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8 essential mobile apps for college students

Susie Ochs | Aug. 30, 2013
Load up your mobile device with handy apps for taking notes, sharing files, recording lectures, managing your tasks, and (of course) reading books, and your road to the Dean's list will be a little less bumpy.

AudioNote
So where do you get those audio files of your lectures for Dragon to transcribe? Try AudioNote, $5 for Android or iOS. (Developer Luminant Software offers versions for Mac and Windows too.)

The built-in voice recorder can capture your lecture or small-group discussion, while you jot down notes that are automatically synced up to the recording. Later you can just tap a note to jump to that part of the recording. That means you no longer have to worry about scribbling down everything important that's said, and you can be more present in the discussion instead of focusing on taking detailed notes. You can email the notes and audio files together or separately.

Quickoffice Pro HD
Quickoffice Pro HD isn't cheap—it's $20 for Android tablets and the iPad, and the smaller-screen, non-HD version is $15 for Android phones and the iPhone.

But if you really need to create and edit Microsoft Office files (that's Word docs, Excel spreadsheets, and PowerPoint presentations) on the go, it's just the thing you need. Quickoffice integrates with Google Drive, Dropbox, Evernote, Box, SugarSync, and a few more cloud services, so wherever you park your files, you'll be able to access, edit, and share them with this app. And while the interfaces take a little while to get used to, they're well designed and generally free of clutter. Now that Google purchased Quickoffice, it's coming to Chrome too.

ZotPad and Zandy
Our roundup of must-have desktop software for students includes Zotero, a cross-platform tool for managing a library of scholarly articles and creating citations from them to insert into your own research papers. Guess what? There's a mobile app for that too.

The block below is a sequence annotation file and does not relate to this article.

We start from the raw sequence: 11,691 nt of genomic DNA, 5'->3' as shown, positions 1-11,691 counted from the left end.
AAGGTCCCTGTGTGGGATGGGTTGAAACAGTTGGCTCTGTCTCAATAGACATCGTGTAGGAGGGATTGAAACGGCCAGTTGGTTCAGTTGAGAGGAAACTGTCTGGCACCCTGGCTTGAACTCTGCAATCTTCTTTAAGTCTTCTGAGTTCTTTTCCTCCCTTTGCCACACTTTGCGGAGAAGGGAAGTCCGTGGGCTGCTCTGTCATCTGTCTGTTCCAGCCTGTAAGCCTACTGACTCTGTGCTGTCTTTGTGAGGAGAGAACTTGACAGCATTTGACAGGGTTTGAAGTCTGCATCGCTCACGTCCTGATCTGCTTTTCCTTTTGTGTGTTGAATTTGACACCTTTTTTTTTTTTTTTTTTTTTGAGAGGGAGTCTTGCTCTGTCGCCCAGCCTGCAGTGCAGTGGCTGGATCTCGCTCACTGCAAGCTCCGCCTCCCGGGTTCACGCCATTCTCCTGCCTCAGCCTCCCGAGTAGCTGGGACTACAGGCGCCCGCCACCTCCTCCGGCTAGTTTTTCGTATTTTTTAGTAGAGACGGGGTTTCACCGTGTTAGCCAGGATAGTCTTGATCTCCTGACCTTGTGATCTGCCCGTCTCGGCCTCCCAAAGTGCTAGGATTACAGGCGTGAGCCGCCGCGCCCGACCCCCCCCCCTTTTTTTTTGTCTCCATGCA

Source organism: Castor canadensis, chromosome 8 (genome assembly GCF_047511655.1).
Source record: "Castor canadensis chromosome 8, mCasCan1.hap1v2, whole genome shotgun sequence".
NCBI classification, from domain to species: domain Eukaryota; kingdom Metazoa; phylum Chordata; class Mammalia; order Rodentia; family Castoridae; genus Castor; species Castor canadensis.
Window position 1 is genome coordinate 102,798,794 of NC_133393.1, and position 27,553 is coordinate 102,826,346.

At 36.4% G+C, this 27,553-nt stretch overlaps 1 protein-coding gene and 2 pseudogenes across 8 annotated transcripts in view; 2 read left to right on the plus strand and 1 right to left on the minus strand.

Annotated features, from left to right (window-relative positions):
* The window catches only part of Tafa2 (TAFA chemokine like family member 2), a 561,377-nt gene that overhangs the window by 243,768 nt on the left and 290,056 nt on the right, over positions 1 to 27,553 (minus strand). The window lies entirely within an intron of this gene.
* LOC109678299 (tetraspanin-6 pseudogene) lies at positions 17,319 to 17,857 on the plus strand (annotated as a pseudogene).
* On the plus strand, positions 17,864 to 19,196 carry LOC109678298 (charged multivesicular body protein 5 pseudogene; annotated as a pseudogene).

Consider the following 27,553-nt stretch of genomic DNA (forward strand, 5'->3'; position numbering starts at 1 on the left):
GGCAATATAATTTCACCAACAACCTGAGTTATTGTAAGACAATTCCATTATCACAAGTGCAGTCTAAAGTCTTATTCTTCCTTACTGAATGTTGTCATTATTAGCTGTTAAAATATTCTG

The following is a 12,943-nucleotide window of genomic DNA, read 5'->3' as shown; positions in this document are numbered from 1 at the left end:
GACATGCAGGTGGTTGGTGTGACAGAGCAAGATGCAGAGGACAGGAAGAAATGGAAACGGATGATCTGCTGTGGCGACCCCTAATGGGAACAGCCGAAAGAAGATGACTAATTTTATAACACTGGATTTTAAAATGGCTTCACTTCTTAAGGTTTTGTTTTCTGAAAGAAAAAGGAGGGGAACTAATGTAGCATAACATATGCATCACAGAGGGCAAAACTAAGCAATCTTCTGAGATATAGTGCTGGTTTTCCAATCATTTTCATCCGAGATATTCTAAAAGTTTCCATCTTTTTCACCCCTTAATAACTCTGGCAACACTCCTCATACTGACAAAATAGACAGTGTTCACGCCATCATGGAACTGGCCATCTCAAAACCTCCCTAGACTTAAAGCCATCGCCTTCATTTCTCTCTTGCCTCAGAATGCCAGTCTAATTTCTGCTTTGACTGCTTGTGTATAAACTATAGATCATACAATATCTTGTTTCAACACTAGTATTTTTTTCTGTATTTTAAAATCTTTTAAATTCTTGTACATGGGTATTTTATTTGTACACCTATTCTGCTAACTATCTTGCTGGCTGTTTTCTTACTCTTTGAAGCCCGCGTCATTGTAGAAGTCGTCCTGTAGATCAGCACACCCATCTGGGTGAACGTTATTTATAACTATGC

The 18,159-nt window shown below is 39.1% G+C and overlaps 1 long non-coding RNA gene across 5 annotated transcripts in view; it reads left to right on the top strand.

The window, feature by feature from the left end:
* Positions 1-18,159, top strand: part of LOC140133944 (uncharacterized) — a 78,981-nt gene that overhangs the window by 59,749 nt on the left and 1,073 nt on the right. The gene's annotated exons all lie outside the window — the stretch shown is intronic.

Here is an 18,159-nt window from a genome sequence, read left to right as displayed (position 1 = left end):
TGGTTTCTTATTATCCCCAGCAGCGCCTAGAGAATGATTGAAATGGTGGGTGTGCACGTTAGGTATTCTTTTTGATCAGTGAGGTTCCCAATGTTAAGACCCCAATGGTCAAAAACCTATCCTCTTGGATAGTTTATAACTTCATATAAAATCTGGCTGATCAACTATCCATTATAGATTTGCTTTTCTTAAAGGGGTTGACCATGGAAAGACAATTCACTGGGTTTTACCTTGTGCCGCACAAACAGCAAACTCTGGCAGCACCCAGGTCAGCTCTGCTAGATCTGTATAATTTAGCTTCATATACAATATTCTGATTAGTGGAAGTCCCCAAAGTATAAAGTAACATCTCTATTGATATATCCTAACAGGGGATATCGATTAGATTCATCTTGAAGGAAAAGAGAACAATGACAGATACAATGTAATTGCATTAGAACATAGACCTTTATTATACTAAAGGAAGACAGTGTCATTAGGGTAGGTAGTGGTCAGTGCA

ZotPad, $10 for iOS, lets you access anything in your Zotero library from your iPhone or iPad, syncing via the Zotero server, your own WebDAV server, or even Dropbox. It's a great way to keep up with your reading while you're commuting to and from campus.

Android users should try out Zandy, a $2 app that lets you view and edit your Zotero items and their file attachments, and add new items to your Zotero library.

Dropbox
Do we really have to tell you to get Dropbox? Hopefully not, but if you've managed to get this far without Dropbox...you should still get Dropbox. You'll get 2GB of cloud storage for free, and it's probably the most versatile service out there for syncing data between your desktop, mobile, and dozens of compatible apps.

Dropbox makes sharing files easy too—the other people in your study group don't even need to be Dropbox users to send you files over the service, but if they're smart enough to get into college, they probably have Dropbox too. Sign up for an account and grab mobile apps for your Android, iPhone, iPad, BlackBerry, Windows Phone, and Kindle Fire.

 

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